Nuts and Bolts – our Constitution – Heald Solicitors
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Nuts and Bolts – our Constitution

David: “Interesting how the unprecedented situation Brexit presents is straining at the fabric of our unwritten constitution. Also that the main authority is still Erskine May – not much has changed since I was a lad.”

Mary: “Indeed – yet the world has changed. One of the strengths of our constitution is that we are not constrained by rigidity, as we would be with a written constitution, and can respond to the extraordinary situation we are in. We need that right now. This conversation is not about whether we should leave or remain – nor is it about the various options for resolving what we as a nation do, it’s about how we decide.”

David: “We still have basically the same constitution we had before the industrial revolution and the invention of the telephone. How does it work in a world where social media can swing people one way or another in days? The referendum delivered a close result. Some people want another referendum arguing the first was undeliverable, based on lies, and was a vote to leave but not saying where we go. Those are probably Remainers. Then the Leavers want the result to stand because they get what they want – possibly (except parliament has voted against a hard Brexit). Parliament reflects the division in the country. In that sense ,it is fairly representative.”

Mary: “The parties fear an election will split them and anyway it is quite likely to result in another stalemate, reflecting the mixed views of the nation – democracy at work. The old system requires the elected government to govern. However the government is split and so can’t govern. The Opposition is split in the same way – species of Leavers and Remainers. An unedifying spectacle of MPs baying simultaneously for what they want. Hopeless. I believe the indicative votes by MPs are a useful development in moving to the point of greatest consensus. ”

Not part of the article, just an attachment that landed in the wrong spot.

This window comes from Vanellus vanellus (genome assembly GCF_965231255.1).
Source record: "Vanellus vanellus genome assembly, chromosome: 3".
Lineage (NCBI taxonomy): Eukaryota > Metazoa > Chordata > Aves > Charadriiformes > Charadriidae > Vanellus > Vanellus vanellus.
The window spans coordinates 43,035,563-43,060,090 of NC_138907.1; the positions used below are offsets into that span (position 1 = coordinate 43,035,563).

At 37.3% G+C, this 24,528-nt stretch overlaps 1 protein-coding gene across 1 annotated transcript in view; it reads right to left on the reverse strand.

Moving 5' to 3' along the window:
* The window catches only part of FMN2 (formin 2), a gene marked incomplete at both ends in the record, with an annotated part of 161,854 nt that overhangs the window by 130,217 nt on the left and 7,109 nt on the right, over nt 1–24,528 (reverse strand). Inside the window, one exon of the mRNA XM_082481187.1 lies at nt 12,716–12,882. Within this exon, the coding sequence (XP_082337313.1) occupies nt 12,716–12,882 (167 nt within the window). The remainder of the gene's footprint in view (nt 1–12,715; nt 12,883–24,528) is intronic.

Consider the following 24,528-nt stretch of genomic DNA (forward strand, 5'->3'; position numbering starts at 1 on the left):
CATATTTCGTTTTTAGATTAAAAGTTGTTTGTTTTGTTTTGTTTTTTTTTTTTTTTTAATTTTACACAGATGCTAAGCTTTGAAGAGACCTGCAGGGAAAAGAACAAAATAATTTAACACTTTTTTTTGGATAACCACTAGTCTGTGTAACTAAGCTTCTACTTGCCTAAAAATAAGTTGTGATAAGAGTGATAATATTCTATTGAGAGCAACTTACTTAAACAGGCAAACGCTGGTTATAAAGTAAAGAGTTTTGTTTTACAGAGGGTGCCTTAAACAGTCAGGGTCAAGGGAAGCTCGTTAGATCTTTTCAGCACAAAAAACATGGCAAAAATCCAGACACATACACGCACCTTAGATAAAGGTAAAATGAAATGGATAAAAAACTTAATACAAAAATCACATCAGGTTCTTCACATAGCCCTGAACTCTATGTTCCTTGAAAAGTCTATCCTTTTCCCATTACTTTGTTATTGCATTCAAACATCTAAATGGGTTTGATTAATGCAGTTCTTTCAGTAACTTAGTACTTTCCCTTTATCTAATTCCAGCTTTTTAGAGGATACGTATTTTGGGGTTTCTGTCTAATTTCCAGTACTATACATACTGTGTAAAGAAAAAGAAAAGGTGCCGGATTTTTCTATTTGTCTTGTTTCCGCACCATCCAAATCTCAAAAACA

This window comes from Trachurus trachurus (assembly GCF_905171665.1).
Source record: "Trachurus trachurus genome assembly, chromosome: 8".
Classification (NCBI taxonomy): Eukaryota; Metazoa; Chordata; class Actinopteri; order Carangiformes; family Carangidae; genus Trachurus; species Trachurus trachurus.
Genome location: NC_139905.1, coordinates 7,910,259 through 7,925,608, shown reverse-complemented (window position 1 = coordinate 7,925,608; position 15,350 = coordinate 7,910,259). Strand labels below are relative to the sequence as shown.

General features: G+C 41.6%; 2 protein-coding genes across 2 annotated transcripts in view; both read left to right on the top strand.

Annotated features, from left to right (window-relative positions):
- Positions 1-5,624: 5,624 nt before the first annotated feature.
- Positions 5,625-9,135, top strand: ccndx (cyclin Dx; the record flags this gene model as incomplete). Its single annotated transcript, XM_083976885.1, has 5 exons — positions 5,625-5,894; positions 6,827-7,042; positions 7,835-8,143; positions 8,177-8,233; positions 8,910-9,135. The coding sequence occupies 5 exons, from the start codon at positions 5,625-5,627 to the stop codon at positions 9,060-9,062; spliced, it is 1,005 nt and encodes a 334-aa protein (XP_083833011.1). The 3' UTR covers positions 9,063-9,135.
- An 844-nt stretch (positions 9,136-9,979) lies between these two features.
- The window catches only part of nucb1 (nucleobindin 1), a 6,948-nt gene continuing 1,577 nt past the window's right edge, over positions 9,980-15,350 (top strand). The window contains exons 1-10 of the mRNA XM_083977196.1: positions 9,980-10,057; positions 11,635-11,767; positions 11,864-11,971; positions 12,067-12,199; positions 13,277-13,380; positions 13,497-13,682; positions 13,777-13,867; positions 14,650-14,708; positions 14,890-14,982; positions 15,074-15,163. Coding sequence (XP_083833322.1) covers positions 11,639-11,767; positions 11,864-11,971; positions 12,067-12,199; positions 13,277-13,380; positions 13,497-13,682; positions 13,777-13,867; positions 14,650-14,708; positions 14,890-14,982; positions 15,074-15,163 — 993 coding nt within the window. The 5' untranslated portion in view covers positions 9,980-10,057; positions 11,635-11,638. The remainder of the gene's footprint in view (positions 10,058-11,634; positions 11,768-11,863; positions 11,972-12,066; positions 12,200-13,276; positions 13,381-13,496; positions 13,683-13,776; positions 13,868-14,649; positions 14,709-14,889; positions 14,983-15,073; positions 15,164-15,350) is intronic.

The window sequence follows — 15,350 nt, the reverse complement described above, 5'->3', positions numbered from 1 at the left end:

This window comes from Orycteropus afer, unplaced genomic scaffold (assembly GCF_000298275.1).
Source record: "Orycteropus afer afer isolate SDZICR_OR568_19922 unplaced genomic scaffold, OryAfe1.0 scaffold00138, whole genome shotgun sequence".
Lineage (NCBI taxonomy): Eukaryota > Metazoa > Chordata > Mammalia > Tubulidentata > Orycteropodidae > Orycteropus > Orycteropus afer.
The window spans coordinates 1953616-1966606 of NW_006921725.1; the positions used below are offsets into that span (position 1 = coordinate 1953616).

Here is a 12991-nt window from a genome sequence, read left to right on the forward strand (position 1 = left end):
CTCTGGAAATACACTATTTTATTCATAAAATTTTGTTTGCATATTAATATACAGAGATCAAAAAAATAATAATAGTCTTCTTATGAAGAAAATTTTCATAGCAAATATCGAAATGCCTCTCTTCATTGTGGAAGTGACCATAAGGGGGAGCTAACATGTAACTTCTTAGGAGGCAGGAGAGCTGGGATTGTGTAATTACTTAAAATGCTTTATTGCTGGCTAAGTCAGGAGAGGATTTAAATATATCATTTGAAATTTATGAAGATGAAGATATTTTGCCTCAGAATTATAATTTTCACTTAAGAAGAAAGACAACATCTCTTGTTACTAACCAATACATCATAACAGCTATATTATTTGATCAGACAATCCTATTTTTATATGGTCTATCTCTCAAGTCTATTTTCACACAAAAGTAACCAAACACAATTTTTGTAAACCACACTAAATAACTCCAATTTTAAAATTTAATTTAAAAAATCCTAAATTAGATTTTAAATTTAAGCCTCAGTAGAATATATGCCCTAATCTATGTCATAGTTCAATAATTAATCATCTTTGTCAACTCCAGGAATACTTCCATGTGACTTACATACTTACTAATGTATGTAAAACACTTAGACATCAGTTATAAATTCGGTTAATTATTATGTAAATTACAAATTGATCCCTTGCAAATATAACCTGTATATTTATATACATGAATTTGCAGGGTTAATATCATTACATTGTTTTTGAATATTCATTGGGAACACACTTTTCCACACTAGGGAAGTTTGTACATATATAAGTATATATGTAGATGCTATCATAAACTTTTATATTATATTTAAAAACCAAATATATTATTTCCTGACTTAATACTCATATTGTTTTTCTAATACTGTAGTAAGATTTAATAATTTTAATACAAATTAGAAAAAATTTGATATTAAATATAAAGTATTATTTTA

David: “Yet this removes policy making from the government to MPs – a bit like when parliament removed ‘The Divine Right of Kings’ from Charles 1 – along with his head. There is that precedent!”

Mary: “Genius – it’s true. Though these days a resignation will suffice.”

David: “OK – well thinking off the page – what about the 5 million + who have signed the petition to revoke Article 50 compared to the petition for a hard Brexit at ½ million signatures? Then there’s the march in London supporting another referendum – all democracy at work. If parliament cannot bind its successors – surely the electorate can’t bind itself either? If there’s enough momentum for another referendum, it’s a potential solution. There’s nothing in our constitution about referenda – and whether there needs to be a majority of a percentage of votes – or just first past the post.”

Mary: “Personally I always thought there probably would be another referendum and everything since has served convinced me it is likely to end up being the only way out of deadlock. ‘When you have eliminated the impossible, whatever remains, however improbable, must be the truth’. Sherlock Holmes says so!’”

David: “Let’s see what the indicative votes say – and if they open up a way forward. We live in interesting times – even if many of us have had enough of it. We have started – and we must finish.”

Following the indicative votes, as expected MPs did not agree on a way forward for Brexit. However there was almost a majority in favour of Ken Clarke’s proposition we stay in the Customs Union and also for Margaret Becket’s process proposition for anything parliament agrees to be put to the public in another referendum. The two propositions could be combined, they’re not inconsistent. This new process may produce a workable compromise if the May deal fails a third time or is not voted on again. Either way the House of Commons has a precedent it can use in the future if needed. We shall see where it leads us.